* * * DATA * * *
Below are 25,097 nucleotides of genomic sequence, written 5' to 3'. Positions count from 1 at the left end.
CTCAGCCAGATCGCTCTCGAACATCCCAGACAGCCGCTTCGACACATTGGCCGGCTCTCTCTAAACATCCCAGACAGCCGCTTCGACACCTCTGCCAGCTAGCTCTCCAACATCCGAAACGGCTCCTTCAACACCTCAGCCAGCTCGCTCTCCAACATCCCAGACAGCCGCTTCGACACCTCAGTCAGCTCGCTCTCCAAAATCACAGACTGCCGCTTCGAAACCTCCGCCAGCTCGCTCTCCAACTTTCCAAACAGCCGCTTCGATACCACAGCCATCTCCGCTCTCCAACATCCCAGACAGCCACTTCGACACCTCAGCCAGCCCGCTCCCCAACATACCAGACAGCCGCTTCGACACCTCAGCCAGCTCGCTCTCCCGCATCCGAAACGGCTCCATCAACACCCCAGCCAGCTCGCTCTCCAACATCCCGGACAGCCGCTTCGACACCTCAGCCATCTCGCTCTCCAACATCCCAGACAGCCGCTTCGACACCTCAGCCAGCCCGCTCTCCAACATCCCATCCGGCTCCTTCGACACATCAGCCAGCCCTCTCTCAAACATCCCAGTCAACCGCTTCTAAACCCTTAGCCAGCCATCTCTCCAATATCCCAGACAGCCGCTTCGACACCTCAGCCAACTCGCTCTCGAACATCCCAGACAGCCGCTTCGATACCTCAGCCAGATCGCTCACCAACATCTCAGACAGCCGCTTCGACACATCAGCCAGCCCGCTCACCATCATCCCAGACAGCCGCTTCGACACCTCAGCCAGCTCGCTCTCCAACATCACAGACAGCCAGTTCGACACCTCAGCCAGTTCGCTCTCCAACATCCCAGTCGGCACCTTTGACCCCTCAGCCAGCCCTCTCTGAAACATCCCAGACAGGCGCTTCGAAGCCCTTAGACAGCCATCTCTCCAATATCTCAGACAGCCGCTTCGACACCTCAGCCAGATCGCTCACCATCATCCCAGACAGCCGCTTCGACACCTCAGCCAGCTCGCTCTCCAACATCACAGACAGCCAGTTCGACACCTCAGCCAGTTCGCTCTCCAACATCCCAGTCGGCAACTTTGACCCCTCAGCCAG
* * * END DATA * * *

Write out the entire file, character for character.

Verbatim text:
Below are 25,097 nucleotides of genomic sequence, written 5' to 3'. Positions count from 1 at the left end.
CTCAGCCAGATCGCTCTCGAACATCCCAGACAGCCGCTTCGACACATTGGCCGGCTCTCTCTAAACATCCCAGACAGCCGCTTCGACACCTCTGCCAGCTAGCTCTCCAACATCCGAAACGGCTCCTTCAACACCTCAGCCAGCTCGCTCTCCAACATCCCAGACAGCCGCTTCGACACCTCAGTCAGCTCGCTCTCCAAAATCACAGACTGCCGCTTCGAAACCTCCGCCAGCTCGCTCTCCAACTTTCCAAACAGCCGCTTCGATACCACAGCCATCTCCGCTCTCCAACATCCCAGACAGCCACTTCGACACCTCAGCCAGCCCGCTCCCCAACATACCAGACAGCCGCTTCGACACCTCAGCCAGCTCGCTCTCCCGCATCCGAAACGGCTCCATCAACACCCCAGCCAGCTCGCTCTCCAACATCCCGGACAGCCGCTTCGACACCTCAGCCATCTCGCTCTCCAACATCCCAGACAGCCGCTTCGACACCTCAGCCAGCCCGCTCTCCAACATCCCATCCGGCTCCTTCGACACATCAGCCAGCCCTCTCTCAAACATCCCAGTCAACCGCTTCTAAACCCTTAGCCAGCCATCTCTCCAATATCCCAGACAGCCGCTTCGACACCTCAGCCAACTCGCTCTCGAACATCCCAGACAGCCGCTTCGATACCTCAGCCAGATCGCTCACCAACATCTCAGACAGCCGCTTCGACACATCAGCCAGCCCGCTCACCATCATCCCAGACAGCCGCTTCGACACCTCAGCCAGCTCGCTCTCCAACATCACAGACAGCCAGTTCGACACCTCAGCCAGTTCGCTCTCCAACATCCCAGTCGGCACCTTTGACCCCTCAGCCAGCCCTCTCTGAAACATCCCAGACAGGCGCTTCGAAGCCCTTAGACAGCCATCTCTCCAATATCTCAGACAGCCGCTTCGACACCTCAGCCAGATCGCTCACCATCATCCCAGACAGCCGCTTCGACACCTCAGCCAGCTCGCTCTCCAACATCACAGACAGCCAGTTCGACACCTCAGCCAGTTCGCTCTCCAACATCCCAGTCGGCAACTTTGACCCCTCAGCCAG